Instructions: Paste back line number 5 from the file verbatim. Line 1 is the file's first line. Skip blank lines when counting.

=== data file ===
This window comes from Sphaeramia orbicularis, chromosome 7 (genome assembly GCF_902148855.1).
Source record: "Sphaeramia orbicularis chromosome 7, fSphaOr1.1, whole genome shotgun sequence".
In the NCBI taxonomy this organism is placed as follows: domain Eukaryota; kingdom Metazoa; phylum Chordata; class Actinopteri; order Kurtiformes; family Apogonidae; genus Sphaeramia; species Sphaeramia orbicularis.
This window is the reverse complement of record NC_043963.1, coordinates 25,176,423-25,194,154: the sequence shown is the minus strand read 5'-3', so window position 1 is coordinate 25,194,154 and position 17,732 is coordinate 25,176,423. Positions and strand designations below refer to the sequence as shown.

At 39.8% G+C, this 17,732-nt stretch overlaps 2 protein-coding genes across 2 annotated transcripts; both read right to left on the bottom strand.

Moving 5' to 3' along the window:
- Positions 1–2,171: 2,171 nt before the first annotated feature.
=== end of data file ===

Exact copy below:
At 39.8% G+C, this 17,732-nt stretch overlaps 2 protein-coding genes across 2 annotated transcripts; both read right to left on the bottom strand.